An explanation in its purest form of “What it’s like to be a Black Girl (for those of you who aren’t)” by Patricia Smith, is just that, an explanation. From the first three syllables “First of all,” the author gives a sense of a story being told. She uses jagged sentence structure and strong forceful language to also show the reader the seriousness of her topic. Smiths poem gives the audience an insider’s view into a young black girl’s transition into black woman-hood at a time where both being a black girl and a black woman was not as welcomed.
Puberty is usually defined by the biological changes a young boy or girls body undertakes around the age of 9 up until about 14. “It’s being 9 years old and feeling like you’re not finished,” writes Smith, “like your edges are wild, like there’s something, everything, wrong. ” (Smith, 4) These thoughts have run around the minds of almost every puberty stricken youngster. However, Smiths subject seems to also have the added pressures of a racially jagged society. This “black girl” she refers to in her poem is feeling the awkwardness of her newly changing body and the hope of something different and maybe better to come.
The poem tells the story of a young black girl exploring and experiencing what it is to become a black woman in her changing social circle. “it’s dropping food coloring in your eyes to make them blue and suffering their burn in silence. It’s popping a bleached white mophead over the kinks of your hair and primping in front of the mirrors that deny your reflection. ” (Smith,9) The food coloring in her eyes, and the bleaching of her hair can only symbolize her need to grow into the more “accepted” form of society, the white skinned, blue eyed, blonde haired men and women of the 1950’s.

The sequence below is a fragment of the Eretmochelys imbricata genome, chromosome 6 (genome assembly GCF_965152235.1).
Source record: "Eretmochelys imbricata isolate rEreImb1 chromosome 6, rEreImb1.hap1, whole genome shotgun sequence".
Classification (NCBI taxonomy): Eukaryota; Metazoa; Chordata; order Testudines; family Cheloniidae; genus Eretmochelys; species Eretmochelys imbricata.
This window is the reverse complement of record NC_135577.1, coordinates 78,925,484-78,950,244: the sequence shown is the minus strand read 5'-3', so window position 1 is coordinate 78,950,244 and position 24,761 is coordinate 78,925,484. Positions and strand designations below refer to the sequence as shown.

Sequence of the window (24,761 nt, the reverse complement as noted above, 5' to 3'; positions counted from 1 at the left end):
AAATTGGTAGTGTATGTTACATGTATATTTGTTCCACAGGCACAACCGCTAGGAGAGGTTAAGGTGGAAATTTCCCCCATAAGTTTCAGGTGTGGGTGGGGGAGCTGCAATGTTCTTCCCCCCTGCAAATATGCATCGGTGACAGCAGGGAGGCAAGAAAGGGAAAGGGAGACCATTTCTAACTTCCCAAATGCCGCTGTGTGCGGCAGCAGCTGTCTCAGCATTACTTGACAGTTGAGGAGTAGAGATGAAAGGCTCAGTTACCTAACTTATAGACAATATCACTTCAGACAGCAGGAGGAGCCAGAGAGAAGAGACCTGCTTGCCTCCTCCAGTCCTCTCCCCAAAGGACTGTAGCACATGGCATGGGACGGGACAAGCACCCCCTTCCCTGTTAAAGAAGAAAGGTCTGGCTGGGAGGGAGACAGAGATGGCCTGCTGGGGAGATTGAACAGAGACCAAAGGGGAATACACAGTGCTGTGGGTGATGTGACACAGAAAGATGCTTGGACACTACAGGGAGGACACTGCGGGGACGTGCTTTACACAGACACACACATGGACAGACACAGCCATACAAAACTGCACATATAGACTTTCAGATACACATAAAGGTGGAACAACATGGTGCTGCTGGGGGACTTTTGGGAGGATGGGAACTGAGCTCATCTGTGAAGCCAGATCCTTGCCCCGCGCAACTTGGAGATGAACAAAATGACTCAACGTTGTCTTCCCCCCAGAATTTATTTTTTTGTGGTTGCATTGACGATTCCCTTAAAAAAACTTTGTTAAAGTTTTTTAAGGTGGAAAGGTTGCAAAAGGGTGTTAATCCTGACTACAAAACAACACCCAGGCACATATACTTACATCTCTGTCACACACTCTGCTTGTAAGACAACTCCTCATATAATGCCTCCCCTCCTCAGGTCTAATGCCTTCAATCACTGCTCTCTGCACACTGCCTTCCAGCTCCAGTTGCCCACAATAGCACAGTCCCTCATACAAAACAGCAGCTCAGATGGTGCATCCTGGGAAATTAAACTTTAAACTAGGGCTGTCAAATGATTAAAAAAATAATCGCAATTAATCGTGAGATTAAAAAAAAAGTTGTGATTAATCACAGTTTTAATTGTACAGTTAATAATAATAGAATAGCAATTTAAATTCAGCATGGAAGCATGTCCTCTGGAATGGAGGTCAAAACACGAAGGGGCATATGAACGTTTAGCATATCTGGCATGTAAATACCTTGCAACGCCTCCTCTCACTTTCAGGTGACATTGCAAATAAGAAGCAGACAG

Where for her, “it’s flame and fists and life according to Motown” (Smith, 17) meaning the sites and sounds of racial slurs and fighting, along with the rhythmic blues of Motown music. Just the transition of going from a girl to a woman is hard enough, without the added pressures of being accepted due to you’re hair, color of skin, and taste in music. Between “jumping double Dutch until your legs pop” and “growing tall and wearing a lot of white” (Smith, 14) the author also tells us how a young black girl tries to balance her newly formed body, with her still child-like mentality.
Part of every young girl’s passage into woman hood includes a great white gown, which she wears on her wedding day. On that day, when she’s joined with a man, a chapter ends and a new one begins. Smith writes about “having a man reach out for you and caving in around his fingers” which gives the reader and inside look at the submissive mentality women were faced with during that era. Finally, this young black girl is now a woman. Throughout the poem the author has helped us to understand the transition from black girl to black woman.
With Smiths’ attention to detail, “feeling like you’re not finished” (Smith, 2) and “growing tall and wearing a lot of white” (Smith, 14) the reader is able to follow the incredible changes, both biological and psychological. How did young black women feel toward the mid-1960’s? What sort of things did young girls think about during that period of change and progression? These, among others, are just some of the answered Smith explained in her poem. The explication or story is simply this: A young black girl’s exploration and experiences while becoming a grown black woman in an era of racial uncertainty.